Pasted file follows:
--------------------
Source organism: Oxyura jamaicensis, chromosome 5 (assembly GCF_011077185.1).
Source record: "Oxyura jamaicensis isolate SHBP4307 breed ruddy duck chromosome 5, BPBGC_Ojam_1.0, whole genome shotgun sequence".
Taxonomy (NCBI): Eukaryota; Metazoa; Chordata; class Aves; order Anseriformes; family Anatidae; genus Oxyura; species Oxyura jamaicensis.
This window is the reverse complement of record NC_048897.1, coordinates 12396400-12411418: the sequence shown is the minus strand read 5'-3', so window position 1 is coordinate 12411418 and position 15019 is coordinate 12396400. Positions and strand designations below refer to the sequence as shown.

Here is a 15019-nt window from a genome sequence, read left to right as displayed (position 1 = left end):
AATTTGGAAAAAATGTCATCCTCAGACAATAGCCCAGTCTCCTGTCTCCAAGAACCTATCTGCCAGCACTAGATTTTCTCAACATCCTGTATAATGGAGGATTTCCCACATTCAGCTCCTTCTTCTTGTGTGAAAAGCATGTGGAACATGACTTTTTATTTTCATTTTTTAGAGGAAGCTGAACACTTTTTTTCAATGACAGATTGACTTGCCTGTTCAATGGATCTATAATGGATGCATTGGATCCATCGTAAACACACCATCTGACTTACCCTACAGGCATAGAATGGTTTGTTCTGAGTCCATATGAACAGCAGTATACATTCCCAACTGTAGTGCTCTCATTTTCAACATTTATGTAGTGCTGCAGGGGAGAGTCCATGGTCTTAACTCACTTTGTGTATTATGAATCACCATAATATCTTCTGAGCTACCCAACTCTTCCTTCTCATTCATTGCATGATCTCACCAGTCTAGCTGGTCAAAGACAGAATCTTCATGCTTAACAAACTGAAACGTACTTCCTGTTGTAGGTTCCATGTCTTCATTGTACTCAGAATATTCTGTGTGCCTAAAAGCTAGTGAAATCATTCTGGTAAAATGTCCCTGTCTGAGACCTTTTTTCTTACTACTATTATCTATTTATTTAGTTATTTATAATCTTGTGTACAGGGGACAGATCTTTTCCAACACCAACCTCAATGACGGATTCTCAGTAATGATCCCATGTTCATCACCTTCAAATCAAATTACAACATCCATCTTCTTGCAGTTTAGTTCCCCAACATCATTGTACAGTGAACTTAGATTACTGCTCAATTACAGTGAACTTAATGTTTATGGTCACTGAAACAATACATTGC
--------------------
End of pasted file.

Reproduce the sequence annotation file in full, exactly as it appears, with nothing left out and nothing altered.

Source organism: Oxyura jamaicensis, chromosome 5 (assembly GCF_011077185.1).
Source record: "Oxyura jamaicensis isolate SHBP4307 breed ruddy duck chromosome 5, BPBGC_Ojam_1.0, whole genome shotgun sequence".
Taxonomy (NCBI): Eukaryota; Metazoa; Chordata; class Aves; order Anseriformes; family Anatidae; genus Oxyura; species Oxyura jamaicensis.
This window is the reverse complement of record NC_048897.1, coordinates 12396400-12411418: the sequence shown is the minus strand read 5'-3', so window position 1 is coordinate 12411418 and position 15019 is coordinate 12396400. Positions and strand designations below refer to the sequence as shown.

Here is a 15019-nt window from a genome sequence, read left to right as displayed (position 1 = left end):
AATTTGGAAAAAATGTCATCCTCAGACAATAGCCCAGTCTCCTGTCTCCAAGAACCTATCTGCCAGCACTAGATTTTCTCAACATCCTGTATAATGGAGGATTTCCCACATTCAGCTCCTTCTTCTTGTGTGAAAAGCATGTGGAACATGACTTTTTATTTTCATTTTTTAGAGGAAGCTGAACACTTTTTTTCAATGACAGATTGACTTGCCTGTTCAATGGATCTATAATGGATGCATTGGATCCATCGTAAACACACCATCTGACTTACCCTACAGGCATAGAATGGTTTGTTCTGAGTCCATATGAACAGCAGTATACATTCCCAACTGTAGTGCTCTCATTTTCAACATTTATGTAGTGCTGCAGGGGAGAGTCCATGGTCTTAACTCACTTTGTGTATTATGAATCACCATAATATCTTCTGAGCTACCCAACTCTTCCTTCTCATTCATTGCATGATCTCACCAGTCTAGCTGGTCAAAGACAGAATCTTCATGCTTAACAAACTGAAACGTACTTCCTGTTGTAGGTTCCATGTCTTCATTGTACTCAGAATATTCTGTGTGCCTAAAAGCTAGTGAAATCATTCTGGTAAAATGTCCCTGTCTGAGACCTTTTTTCTTACTACTATTATCTATTTATTTAGTTATTTATAATCTTGTGTACAGGGGACAGATCTTTTCCAACACCAACCTCAATGACGGATTCTCAGTAATGATCCCATGTTCATCACCTTCAAATCAAATTACAACATCCATCTTCTTGCAGTTTAGTTCCCCAACATCATTGTACAGTGAACTTAGATTACTGCTCAATTACAGTGAACTTAATGTTTATGGTCACTGAAACAATACATTGC